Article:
National Book Award winner Oliver ( New and Selected Poems ) delivers with uncommon concision and good sense that paradoxical thing: a prose guide to writing poetry. Her discussion may be of equal interest to poetry readers and beginning or experienced writers. She's neither a romantic nor a mechanic, but someone who has observed poems and their writing closely and who writes with unassuming authority about the work she and others do, interspersing history and analysis with exemplary poems (the poets include James Wright, William Carlos Williams, Elizabeth Bishop, Marianne Moore and Walt Whitman). Divided into short chapters on sound, the line, imagery, tone, received forms and free verse, the book also considers the need for revision (an Oliver poem typically passes through 40 or 50 drafts before it is done) and the pros and cons of writing workshops. And though her prose is wisely spare, a reader also falls gladly on signs of a poet: ``Who knows anyway what it is, that wild, silky part of ourselves without which no poem can live?'' or ``Poems begin in experience, but poems are not in fact experience . . . they exist in order to be poems.'' (July) (c) Copyright PWxyz, LLC. All rights reserved

Library Journal Review

Late in his career, William Butler Yeats urged fellow poets to learn their craft. Heeding his advice, Pulitzer Prize-winning poet Oliver (New and Selected Poems, LJ 10/92) provides an excellent handbook for young poets on the formal aspects and structure of poetry. Oliver excels at explaining the sound and sense of poetry-from scansion to imagery, diction to voice. She stresses the importance of reading poetry, since, in order to write well, ``it is entirely necessary to read widely and deeply.'' Sage advice is given in an entire chapter dedicated to revision, wherein Oliver urges poets to consider their first draft ``an unfinished piece of work'' that can be polished and improved later. Written in a pleasant and lucid style, this book is a wonderful resource for teachers of poetry. Highly recommended for all school libraries.-Tim Gavin, Episcopal Acad., Merion, Pa. (c) Copyright 2010. Library Journals LLC, a wholly owned subsidiary of Media Source, Inc. No redistribution permitted.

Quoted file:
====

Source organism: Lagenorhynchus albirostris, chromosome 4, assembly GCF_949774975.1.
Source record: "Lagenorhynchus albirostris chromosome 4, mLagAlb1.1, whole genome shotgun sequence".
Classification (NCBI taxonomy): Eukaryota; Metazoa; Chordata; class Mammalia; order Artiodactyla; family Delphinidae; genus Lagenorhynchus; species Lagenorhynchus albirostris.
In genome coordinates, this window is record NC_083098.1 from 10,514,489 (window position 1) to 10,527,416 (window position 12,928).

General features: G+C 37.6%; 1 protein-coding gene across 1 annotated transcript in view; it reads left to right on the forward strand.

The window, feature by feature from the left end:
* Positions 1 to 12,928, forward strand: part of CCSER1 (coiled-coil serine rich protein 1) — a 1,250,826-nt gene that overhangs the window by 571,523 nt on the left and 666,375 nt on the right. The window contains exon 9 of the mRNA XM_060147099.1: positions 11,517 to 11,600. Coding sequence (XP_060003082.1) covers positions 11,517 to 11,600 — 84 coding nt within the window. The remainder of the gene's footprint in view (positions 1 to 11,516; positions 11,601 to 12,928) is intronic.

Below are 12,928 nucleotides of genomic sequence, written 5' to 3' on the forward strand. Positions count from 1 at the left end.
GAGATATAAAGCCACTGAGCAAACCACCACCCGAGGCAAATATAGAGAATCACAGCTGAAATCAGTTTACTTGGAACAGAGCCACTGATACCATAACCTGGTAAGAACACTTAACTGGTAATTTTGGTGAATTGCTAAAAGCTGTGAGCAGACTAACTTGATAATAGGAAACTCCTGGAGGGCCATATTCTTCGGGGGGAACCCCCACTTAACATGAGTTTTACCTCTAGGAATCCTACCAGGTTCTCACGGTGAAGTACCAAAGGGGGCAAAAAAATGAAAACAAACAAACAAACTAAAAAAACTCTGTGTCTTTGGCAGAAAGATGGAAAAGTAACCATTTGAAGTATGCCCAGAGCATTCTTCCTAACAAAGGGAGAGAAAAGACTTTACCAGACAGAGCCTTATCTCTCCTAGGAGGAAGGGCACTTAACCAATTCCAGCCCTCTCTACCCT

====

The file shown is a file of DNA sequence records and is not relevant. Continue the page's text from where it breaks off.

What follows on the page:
Choice Review

One does not expect originality in a handbook which, by definition, should be a straightforward statement of the terms, techniques, and technicalities of reading and writing poetry. But Mary Oliver is herself an accomplished poet and manages to bring to this book a degree of intelligence and wit that makes reading about iambs and quatrains, alexandrines and tercets a fresh and refreshing experience. For example, after a discussion of the origin and nature of free verse, Oliver stops and summarizes everything she has written to this point about it with the insightful brevity of sudden understanding: "Speech entered the poem. The poem was no longer a lecture, it was time spent with a friend." Probably nothing better has been written about free verse in fewer than 20 words. There are three special chapters addressed principally to writers, which frankly address the need for revision and solitude, the strengths and limitations of attending a writing workshop, and the long hours of unacknowledged work necessary to be a poet. This brief book inspires while it educates. It offers every reader an accessible appreciation for both the reading of poetry and the process of writing it. General and academic audiences. P. J. Ferlazzo; Northern Arizona University